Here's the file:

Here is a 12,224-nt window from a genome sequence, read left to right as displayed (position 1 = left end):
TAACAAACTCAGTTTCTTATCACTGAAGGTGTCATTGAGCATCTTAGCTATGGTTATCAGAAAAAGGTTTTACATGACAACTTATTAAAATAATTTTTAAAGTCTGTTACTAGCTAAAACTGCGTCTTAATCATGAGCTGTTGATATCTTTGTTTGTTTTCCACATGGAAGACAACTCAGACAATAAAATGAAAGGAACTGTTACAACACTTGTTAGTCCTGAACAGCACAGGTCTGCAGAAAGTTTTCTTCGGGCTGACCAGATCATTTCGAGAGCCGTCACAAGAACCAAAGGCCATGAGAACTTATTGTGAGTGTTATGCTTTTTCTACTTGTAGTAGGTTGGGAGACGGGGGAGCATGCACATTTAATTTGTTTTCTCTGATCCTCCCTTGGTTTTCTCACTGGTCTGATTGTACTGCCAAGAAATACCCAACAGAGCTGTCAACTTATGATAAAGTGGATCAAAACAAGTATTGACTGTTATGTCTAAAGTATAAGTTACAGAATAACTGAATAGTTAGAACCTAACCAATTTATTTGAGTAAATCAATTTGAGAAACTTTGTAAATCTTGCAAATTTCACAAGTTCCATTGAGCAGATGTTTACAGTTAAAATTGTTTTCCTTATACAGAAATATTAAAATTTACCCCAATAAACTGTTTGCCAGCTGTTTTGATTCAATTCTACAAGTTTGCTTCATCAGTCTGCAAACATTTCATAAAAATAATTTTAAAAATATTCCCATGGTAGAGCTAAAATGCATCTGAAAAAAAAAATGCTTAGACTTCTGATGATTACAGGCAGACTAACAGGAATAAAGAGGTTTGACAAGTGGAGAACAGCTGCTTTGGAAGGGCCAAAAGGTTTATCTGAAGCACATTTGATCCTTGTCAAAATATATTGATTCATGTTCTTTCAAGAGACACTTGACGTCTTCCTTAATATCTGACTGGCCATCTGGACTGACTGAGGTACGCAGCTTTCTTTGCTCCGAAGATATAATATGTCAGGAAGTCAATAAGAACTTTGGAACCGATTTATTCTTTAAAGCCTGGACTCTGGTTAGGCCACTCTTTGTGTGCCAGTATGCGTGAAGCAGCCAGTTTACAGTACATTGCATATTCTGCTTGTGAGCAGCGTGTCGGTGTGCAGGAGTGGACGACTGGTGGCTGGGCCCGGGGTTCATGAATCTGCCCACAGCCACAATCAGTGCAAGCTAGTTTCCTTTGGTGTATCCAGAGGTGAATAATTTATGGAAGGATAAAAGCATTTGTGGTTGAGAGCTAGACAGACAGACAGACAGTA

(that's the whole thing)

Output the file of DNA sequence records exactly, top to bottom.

Here is a 12,224-nt window from a genome sequence, read left to right as displayed (position 1 = left end):
TAACAAACTCAGTTTCTTATCACTGAAGGTGTCATTGAGCATCTTAGCTATGGTTATCAGAAAAAGGTTTTACATGACAACTTATTAAAATAATTTTTAAAGTCTGTTACTAGCTAAAACTGCGTCTTAATCATGAGCTGTTGATATCTTTGTTTGTTTTCCACATGGAAGACAACTCAGACAATAAAATGAAAGGAACTGTTACAACACTTGTTAGTCCTGAACAGCACAGGTCTGCAGAAAGTTTTCTTCGGGCTGACCAGATCATTTCGAGAGCCGTCACAAGAACCAAAGGCCATGAGAACTTATTGTGAGTGTTATGCTTTTTCTACTTGTAGTAGGTTGGGAGACGGGGGAGCATGCACATTTAATTTGTTTTCTCTGATCCTCCCTTGGTTTTCTCACTGGTCTGATTGTACTGCCAAGAAATACCCAACAGAGCTGTCAACTTATGATAAAGTGGATCAAAACAAGTATTGACTGTTATGTCTAAAGTATAAGTTACAGAATAACTGAATAGTTAGAACCTAACCAATTTATTTGAGTAAATCAATTTGAGAAACTTTGTAAATCTTGCAAATTTCACAAGTTCCATTGAGCAGATGTTTACAGTTAAAATTGTTTTCCTTATACAGAAATATTAAAATTTACCCCAATAAACTGTTTGCCAGCTGTTTTGATTCAATTCTACAAGTTTGCTTCATCAGTCTGCAAACATTTCATAAAAATAATTTTAAAAATATTCCCATGGTAGAGCTAAAATGCATCTGAAAAAAAAAATGCTTAGACTTCTGATGATTACAGGCAGACTAACAGGAATAAAGAGGTTTGACAAGTGGAGAACAGCTGCTTTGGAAGGGCCAAAAGGTTTATCTGAAGCACATTTGATCCTTGTCAAAATATATTGATTCATGTTCTTTCAAGAGACACTTGACGTCTTCCTTAATATCTGACTGGCCATCTGGACTGACTGAGGTACGCAGCTTTCTTTGCTCCGAAGATATAATATGTCAGGAAGTCAATAAGAACTTTGGAACCGATTTATTCTTTAAAGCCTGGACTCTGGTTAGGCCACTCTTTGTGTGCCAGTATGCGTGAAGCAGCCAGTTTACAGTACATTGCATATTCTGCTTGTGAGCAGCGTGTCGGTGTGCAGGAGTGGACGACTGGTGGCTGGGCCCGGGGTTCATGAATCTGCCCACAGCCACAATCAGTGCAAGCTAGTTTCCTTTGGTGTATCCAGAGGTGAATAATTTATGGAAGGATAAAAGCATTTGTGGTTGAGAGCTAGACAGACAGACAGACAGTA